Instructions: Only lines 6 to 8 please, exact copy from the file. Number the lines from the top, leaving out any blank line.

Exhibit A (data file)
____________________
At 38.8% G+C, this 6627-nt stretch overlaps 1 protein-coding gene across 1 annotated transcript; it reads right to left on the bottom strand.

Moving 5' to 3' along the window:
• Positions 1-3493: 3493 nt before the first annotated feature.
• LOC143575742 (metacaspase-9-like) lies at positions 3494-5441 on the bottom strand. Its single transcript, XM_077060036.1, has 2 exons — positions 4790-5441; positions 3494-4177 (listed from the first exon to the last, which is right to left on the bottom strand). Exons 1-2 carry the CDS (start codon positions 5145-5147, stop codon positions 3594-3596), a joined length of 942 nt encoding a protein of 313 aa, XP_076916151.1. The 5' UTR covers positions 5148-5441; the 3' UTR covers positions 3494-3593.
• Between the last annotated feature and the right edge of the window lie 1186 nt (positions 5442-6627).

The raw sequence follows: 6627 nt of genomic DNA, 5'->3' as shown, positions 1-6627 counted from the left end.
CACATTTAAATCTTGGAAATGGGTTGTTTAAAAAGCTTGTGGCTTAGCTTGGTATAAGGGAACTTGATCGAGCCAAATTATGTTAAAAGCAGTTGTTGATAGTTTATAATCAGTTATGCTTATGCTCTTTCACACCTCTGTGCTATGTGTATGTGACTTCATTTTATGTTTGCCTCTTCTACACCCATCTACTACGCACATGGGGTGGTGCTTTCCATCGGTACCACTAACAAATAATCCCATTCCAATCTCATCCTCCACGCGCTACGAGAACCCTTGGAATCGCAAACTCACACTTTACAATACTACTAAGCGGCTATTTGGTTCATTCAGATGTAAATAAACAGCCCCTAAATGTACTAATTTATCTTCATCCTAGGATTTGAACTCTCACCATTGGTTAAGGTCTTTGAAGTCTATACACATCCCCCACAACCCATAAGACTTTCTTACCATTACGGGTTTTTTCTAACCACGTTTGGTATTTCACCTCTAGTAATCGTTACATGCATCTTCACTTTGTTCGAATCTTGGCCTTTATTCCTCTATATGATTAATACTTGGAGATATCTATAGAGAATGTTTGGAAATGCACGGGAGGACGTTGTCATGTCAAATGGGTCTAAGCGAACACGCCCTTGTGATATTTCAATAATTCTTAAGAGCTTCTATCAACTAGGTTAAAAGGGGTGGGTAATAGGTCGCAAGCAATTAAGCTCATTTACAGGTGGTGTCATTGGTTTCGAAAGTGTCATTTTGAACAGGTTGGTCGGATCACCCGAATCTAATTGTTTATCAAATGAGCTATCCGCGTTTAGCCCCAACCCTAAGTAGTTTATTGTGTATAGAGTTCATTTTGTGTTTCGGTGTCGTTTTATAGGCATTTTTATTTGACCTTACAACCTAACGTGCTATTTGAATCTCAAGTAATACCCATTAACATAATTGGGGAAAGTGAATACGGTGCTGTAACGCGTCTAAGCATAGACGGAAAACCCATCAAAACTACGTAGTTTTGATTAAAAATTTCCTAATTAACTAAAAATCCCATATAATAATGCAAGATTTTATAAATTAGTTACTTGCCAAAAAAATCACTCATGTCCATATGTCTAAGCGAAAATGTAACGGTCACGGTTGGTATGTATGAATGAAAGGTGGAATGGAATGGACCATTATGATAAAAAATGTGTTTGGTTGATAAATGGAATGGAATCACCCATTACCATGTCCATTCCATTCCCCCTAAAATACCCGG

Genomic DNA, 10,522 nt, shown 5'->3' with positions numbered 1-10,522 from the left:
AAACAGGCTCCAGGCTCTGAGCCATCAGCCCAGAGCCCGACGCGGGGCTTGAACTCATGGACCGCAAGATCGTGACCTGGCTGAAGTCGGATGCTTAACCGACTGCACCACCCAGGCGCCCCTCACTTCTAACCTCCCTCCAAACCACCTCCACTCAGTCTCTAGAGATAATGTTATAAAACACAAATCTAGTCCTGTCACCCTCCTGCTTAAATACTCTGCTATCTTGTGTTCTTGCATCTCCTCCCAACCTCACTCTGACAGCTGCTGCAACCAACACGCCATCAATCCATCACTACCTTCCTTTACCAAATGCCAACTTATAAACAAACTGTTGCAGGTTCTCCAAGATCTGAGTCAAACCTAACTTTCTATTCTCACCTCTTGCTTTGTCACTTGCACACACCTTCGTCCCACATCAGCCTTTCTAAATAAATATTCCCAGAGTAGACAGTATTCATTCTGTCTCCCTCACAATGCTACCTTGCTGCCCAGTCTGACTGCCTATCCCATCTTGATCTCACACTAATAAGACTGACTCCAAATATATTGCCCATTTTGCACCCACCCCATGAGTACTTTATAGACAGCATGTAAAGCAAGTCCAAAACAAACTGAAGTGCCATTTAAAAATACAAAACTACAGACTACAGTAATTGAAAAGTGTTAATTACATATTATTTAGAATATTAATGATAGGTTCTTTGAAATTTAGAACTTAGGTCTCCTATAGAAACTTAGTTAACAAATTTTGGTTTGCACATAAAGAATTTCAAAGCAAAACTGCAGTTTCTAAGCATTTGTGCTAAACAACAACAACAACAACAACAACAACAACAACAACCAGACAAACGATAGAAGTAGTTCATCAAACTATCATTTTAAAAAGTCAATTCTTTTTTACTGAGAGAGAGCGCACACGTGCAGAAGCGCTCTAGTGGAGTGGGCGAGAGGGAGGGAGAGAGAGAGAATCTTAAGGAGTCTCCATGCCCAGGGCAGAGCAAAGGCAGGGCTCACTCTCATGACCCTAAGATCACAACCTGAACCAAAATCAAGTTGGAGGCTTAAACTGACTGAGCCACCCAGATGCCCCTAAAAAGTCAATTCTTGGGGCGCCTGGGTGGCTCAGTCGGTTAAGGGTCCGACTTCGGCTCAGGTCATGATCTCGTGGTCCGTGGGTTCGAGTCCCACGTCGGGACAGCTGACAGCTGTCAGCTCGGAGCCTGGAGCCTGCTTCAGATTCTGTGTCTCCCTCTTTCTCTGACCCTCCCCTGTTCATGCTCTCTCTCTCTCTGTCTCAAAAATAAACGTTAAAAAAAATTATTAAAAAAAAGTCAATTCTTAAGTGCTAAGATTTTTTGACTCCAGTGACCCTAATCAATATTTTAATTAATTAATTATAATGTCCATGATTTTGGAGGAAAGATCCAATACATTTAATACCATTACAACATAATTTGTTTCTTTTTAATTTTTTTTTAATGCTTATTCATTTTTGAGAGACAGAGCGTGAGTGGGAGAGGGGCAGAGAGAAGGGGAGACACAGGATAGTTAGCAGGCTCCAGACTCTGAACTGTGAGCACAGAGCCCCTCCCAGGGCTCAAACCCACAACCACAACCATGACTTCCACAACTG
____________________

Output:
The raw sequence follows: 6627 nt of genomic DNA, 5'->3' as shown, positions 1-6627 counted from the left end.
CACATTTAAATCTTGGAAATGGGTTGTTTAAAAAGCTTGTGGCTTAGCTTGGTATAAGGGAACTTGATCGAGCCAAATTATGTTAAAAGCAGTTGTTGATAGTTTATAATCAGTTATGCTTATGCTCTTTCACACCTCTGTGCTATGTGTATGTGACTTCATTTTATGTTTGCCTCTTCTACACCCATCTACTACGCACATGGGGTGGTGCTTTCCATCGGTACCACTAACAAATAATCCCATTCCAATCTCATCCTCCACGCGCTACGAGAACCCTTGGAATCGCAAACTCACACTTTACAATACTACTAAGCGGCTATTTGGTTCATTCAGATGTAAATAAACAGCCCCTAAATGTACTAATTTATCTTCATCCTAGGATTTGAACTCTCACCATTGGTTAAGGTCTTTGAAGTCTATACACATCCCCCACAACCCATAAGACTTTCTTACCATTACGGGTTTTTTCTAACCACGTTTGGTATTTCACCTCTAGTAATCGTTACATGCATCTTCACTTTGTTCGAATCTTGGCCTTTATTCCTCTATATGATTAATACTTGGAGATATCTATAGAGAATGTTTGGAAATGCACGGGAGGACGTTGTCATGTCAAATGGGTCTAAGCGAACACGCCCTTGTGATATTTCAATAATTCTTAAGAGCTTCTATCAACTAGGTTAAAAGGGGTGGGTAATAGGTCGCAAGCAATTAAGCTCATTTACAGGTGGTGTCATTGGTTTCGAAAGTGTCATTTTGAACAGGTTGGTCGGATCACCCGAATCTAATTGTTTATCAAATGAGCTATCCGCGTTTAGCCCCAACCCTAAGTAGTTTATTGTGTATAGAGTTCATTTTGTGTTTCGGTGTCGTTTTATAGGCATTTTTATTTGACCTTACAACCTAACGTGCTATTTGAATCTCAAGTAATACCCATTAACATAATTGGGGAAAGTGAATACGGTGCTGTAACGCGTCTAAGCATAGACGGAAAACCCATCAAAACTACGTAGTTTTGATTAAAAATTTCCTAATTAACTAAAAATCCCATATAATAATGCAAGATTTTATAAATTAGTTACTTGCCAAAAAAATCACTCATGTCCATATGTCTAAGCGAAAATGTAACGGTCACGGTTGGTATGTATGAATGAAAGGTGGAATGGAATGGACCATTATGATAAAAAATGTGTTTGGTTGATAAATGGAATGGAATCACCCATTACCATGTCCATTCCATTCCCCCTAAAATACCCGG

Genomic DNA, 10,522 nt, shown 5'->3' with positions numbered 1-10,522 from the left: